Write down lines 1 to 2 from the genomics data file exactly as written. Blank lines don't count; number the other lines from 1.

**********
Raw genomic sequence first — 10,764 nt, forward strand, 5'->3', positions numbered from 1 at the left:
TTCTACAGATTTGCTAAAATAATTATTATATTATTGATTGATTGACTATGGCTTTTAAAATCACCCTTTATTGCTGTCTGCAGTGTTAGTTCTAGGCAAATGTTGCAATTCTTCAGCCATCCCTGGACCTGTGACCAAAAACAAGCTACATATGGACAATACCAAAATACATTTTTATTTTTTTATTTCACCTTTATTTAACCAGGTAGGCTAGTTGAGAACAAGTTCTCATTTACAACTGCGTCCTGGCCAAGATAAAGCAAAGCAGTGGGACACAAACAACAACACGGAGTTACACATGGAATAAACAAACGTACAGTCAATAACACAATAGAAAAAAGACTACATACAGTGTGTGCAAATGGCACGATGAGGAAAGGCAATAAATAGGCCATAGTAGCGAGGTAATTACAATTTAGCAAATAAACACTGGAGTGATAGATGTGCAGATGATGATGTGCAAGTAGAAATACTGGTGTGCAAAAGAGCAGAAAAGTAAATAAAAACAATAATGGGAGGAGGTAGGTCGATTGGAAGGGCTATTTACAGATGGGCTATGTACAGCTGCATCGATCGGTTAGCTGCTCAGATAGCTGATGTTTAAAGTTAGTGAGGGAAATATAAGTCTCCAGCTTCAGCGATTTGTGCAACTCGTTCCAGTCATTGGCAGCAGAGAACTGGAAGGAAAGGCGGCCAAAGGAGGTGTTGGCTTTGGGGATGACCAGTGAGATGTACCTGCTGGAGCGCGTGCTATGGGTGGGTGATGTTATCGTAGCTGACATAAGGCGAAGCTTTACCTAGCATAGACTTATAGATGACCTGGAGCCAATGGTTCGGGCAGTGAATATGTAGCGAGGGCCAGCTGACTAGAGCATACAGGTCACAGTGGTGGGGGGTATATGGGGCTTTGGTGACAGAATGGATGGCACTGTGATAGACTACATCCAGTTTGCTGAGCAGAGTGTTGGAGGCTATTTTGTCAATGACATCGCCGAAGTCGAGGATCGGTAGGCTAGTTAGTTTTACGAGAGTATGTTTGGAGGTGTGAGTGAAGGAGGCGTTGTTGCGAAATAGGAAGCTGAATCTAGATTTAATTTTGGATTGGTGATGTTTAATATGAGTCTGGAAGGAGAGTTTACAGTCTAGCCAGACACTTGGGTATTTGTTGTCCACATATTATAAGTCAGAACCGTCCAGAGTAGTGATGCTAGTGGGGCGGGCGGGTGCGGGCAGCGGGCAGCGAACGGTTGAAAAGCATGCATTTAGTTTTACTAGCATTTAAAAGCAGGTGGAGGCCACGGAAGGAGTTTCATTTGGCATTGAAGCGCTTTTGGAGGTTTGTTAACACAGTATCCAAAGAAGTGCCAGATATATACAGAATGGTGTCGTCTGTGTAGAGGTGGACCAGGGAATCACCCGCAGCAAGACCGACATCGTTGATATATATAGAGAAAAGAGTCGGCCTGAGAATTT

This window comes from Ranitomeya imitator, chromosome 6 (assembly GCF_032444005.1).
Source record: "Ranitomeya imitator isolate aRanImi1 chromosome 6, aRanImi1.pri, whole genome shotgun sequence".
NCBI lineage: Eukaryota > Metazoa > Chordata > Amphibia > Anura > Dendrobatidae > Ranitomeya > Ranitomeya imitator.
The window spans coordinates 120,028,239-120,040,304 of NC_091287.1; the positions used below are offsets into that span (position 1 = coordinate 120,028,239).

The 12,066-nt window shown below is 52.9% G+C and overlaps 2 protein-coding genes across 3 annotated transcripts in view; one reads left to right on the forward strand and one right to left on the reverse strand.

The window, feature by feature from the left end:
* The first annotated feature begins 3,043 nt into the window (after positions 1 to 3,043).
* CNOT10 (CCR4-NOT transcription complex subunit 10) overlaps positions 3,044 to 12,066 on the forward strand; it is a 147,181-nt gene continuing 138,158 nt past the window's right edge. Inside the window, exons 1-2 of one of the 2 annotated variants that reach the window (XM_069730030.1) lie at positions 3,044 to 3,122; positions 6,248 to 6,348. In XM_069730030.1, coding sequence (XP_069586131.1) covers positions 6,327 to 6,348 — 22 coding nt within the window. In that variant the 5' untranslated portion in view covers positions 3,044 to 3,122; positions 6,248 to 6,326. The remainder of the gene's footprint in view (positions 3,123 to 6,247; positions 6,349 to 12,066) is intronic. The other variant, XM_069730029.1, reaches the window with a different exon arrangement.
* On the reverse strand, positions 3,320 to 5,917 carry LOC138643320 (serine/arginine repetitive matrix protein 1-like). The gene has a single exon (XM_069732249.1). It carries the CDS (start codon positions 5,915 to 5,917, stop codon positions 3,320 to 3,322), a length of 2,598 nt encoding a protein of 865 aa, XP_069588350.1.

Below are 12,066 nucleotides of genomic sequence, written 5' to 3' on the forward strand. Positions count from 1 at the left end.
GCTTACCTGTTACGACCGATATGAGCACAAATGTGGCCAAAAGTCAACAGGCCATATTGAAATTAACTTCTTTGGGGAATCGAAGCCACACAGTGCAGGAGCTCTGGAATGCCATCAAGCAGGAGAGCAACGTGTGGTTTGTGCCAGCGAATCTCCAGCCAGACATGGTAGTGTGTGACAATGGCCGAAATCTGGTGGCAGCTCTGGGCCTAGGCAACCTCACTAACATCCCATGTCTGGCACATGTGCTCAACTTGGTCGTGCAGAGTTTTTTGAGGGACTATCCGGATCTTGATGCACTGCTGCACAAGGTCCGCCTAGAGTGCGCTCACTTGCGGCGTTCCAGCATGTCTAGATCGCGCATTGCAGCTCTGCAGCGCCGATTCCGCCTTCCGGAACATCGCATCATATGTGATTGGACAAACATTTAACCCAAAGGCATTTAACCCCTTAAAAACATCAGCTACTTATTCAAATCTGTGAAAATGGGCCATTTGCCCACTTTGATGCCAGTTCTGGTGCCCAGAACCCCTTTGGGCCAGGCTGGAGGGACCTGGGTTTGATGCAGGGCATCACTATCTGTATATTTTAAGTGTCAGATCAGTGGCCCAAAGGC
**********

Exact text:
Raw genomic sequence first — 10,764 nt, forward strand, 5'->3', positions numbered from 1 at the left:
TTCTACAGATTTGCTAAAATAATTATTATATTATTGATTGATTGACTATGGCTTTTAAAATCACCCTTTATTGCTGTCTGCAGTGTTAGTTCTAGGCAAATGTTGCAATTCTTCAGCCATCCCTGGACCTGTGACCAAAAACAAGCTACATATGGACAATACCAAAATACATTTTTATTTTTTTATTTCACCTTTATTTAACCAGGTAGGCTAGTTGAGAACAAGTTCTCATTTACAACTGCGTCCTGGCCAAGATAAAGCAAAGCAGTGGGACACAAACAACAACACGGAGTTACACATGGAATAAACAAACGTACAGTCAATAACACAATAGAAAAAAGACTACATACAGTGTGTGCAAATGGCACGATGAGGAAAGGCAATAAATAGGCCATAGTAGCGAGGTAATTACAATTTAGCAAATAAACACTGGAGTGATAGATGTGCAGATGATGATGTGCAAGTAGAAATACTGGTGTGCAAAAGAGCAGAAAAGTAAATAAAAACAATAATGGGAGGAGGTAGGTCGATTGGAAGGGCTATTTACAGATGGGCTATGTACAGCTGCATCGATCGGTTAGCTGCTCAGATAGCTGATGTTTAAAGTTAGTGAGGGAAATATAAGTCTCCAGCTTCAGCGATTTGTGCAACTCGTTCCAGTCATTGGCAGCAGAGAACTGGAAGGAAAGGCGGCCAAAGGAGGTGTTGGCTTTGGGGATGACCAGTGAGATGTACCTGCTGGAGCGCGTGCTATGGGTGGGTGATGTTATCGTAGCTGACATAAGGCGAAGCTTTACCTAGCATAGACTTATAGATGACCTGGAGCCAATGGTTCGGGCAGTGAATATGTAGCGAGGGCCAGCTGACTAGAGCATACAGGTCACAGTGGTGGGGGGTATATGGGGCTTTGGTGACAGAATGGATGGCACTGTGATAGACTACATCCAGTTTGCTGAGCAGAGTGTTGGAGGCTATTTTGTCAATGACATCGCCGAAGTCGAGGATCGGTAGGCTAGTTAGTTTTACGAGAGTATGTTTGGAGGTGTGAGTGAAGGAGGCGTTGTTGCGAAATAGGAAGCTGAATCTAGATTTAATTTTGGATTGGTGATGTTTAATATGAGTCTGGAAGGAGAGTTTACAGTCTAGCCAGACACTTGGGTATTTGTTGTCCACATATTATAAGTCAGAACCGTCCAGAGTAGTGATGCTAGTGGGGCGGGCGGGTGCGGGCAGCGGGCAGCGAACGGTTGAAAAGCATGCATTTAGTTTTACTAGCATTTAAAAGCAGGTGGAGGCCACGGAAGGAGTTTCATTTGGCATTGAAGCGCTTTTGGAGGTTTGTTAACACAGTATCCAAAGAAGTGCCAGATATATACAGAATGGTGTCGTCTGTGTAGAGGTGGACCAGGGAATCACCCGCAGCAAGACCGACATCGTTGATATATATAGAGAAAAGAGTCGGCCTGAGAATTT